Sex industry figure sues over donations to Erotic Heritage Museum

Sex industry operator Harry Mohney is suing a Las Vegas erotic art curator, charging she caused problems with the IRS for him by providing a faulty appraisal of adult material he donated to the local Erotic Heritage Museum.

An attorney for Mohney filed suit this week in Clark County District Court against Laura Henkel, who last year was fired from her job as assistant curator of the museum.

Mohney, best known for founding the Déjà Vu and Little Darlings strip clubs and adult bookstores around the country, has been called the “Howard Hughes” of the porn industry.

In his lawsuit, Mohney said that at one point he owned the world’s largest collection of vintage 16mm porn films with titles like “Tales of an Oriental Sex Kitten” and “Wild Girls.”

The suit says Mohney, a Las Vegas resident, beginning in the 1990s had donated material from his porn collection to the Exodus Trust, which owns the Institute for the Advanced Study of Human Sexuality (IASHS) in San Francisco and in 2008 opened the 17,000-square-foot Erotic Heritage Museum in Las Vegas next to one of Mohney’s Déjà Vu clubs.

In anticipation of donating more material to the Exodus Trust for use in the Las Vegas museum, Henkel was hired to appraise the material at the suggestion of the IASHS, of which she was a graduate, the suit says.

Henkel, in lobbying to appraise the material for a fee, also stated she was accredited by the American Society of Appraisers, the suit says.

The suit says Henkel represented that she was qualified to praise the material but charges that “these representations were false.”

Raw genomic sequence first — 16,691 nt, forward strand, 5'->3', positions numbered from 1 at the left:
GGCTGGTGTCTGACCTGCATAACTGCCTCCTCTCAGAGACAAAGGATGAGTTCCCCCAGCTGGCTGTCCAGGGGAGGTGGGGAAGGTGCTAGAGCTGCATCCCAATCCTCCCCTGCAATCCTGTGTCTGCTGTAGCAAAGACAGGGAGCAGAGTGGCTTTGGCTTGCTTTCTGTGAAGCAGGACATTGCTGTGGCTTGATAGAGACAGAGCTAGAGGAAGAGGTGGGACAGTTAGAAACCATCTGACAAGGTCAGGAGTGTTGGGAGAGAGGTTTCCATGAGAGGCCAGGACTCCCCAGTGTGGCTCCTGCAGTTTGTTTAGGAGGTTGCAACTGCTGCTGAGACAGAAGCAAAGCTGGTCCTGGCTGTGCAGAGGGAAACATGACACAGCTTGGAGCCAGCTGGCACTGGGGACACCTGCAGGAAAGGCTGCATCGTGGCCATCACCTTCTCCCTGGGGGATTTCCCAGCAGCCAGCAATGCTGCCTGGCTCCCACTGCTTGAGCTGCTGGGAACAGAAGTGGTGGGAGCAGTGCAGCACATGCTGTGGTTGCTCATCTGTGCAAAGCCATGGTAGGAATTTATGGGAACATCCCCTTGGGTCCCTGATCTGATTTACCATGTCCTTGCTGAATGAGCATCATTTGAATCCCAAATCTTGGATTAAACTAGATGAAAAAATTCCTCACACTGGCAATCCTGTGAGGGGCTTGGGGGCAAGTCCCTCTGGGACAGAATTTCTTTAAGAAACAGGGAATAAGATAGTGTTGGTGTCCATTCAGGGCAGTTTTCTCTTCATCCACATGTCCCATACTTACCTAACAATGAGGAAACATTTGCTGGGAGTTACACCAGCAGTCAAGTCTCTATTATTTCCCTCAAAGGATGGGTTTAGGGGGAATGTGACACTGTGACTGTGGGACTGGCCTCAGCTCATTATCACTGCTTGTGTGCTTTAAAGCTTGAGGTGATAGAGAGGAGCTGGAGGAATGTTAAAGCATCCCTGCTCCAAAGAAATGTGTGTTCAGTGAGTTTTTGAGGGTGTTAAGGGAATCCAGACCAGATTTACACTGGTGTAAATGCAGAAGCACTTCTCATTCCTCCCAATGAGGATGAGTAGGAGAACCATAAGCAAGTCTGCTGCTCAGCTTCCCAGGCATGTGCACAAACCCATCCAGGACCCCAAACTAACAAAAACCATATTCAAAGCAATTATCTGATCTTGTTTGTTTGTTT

After Mohney claimed charitable deductions on his income tax forms based on the appraisals, the IRS disallowed most of the deductions, the suit says.

That’s because of problems with the appraisals, including some of the material being grossly overvalued and false information in the appraisals that Mohney owned copyrights and distribution rights to the films, the lawsuit said.

One appraisal in 2005 was for “mint condition” 16mm films and loops, flyers and press kits and came in at $5.92 million, the suit says.

Another appraisal the same year was for $5.872 million covering loops, trailers, short films and feature films, the suit says.

Additional appraisals were conducted in 2006 for undisclosed amounts.

The suit charges Henkel failed to disclose she was paid $28,892 in 2005 and $64,255 in 2006 by the Exodus Trust and that this alleged conflict of interest wasn’t disclosed to Mohney.

IRS regulations require independent appraisals and prohibit appraisals conducted by groups receiving gifts, the suit says.

The suit alleges malpractice, breach of contract, fraud and misrepresentation and demands unspecified damages.

Henkel on Friday said the lawsuit is related to a dispute with Mohney over her termination from the Erotic Heritage Museum, a dispute in which she has been threatening to sue him.

“The allegations made by Mr. Mohney are completely false, and were made in retribution for my pending lawsuit against him for his previous defamatory comments. This just continues the pattern of behavior by Mr. Mohney to attempt to smear my good name, and I look forward to complete vindication in the courts,” said Henkel, who now runs a Las Vegas business called Sin City Gallery.

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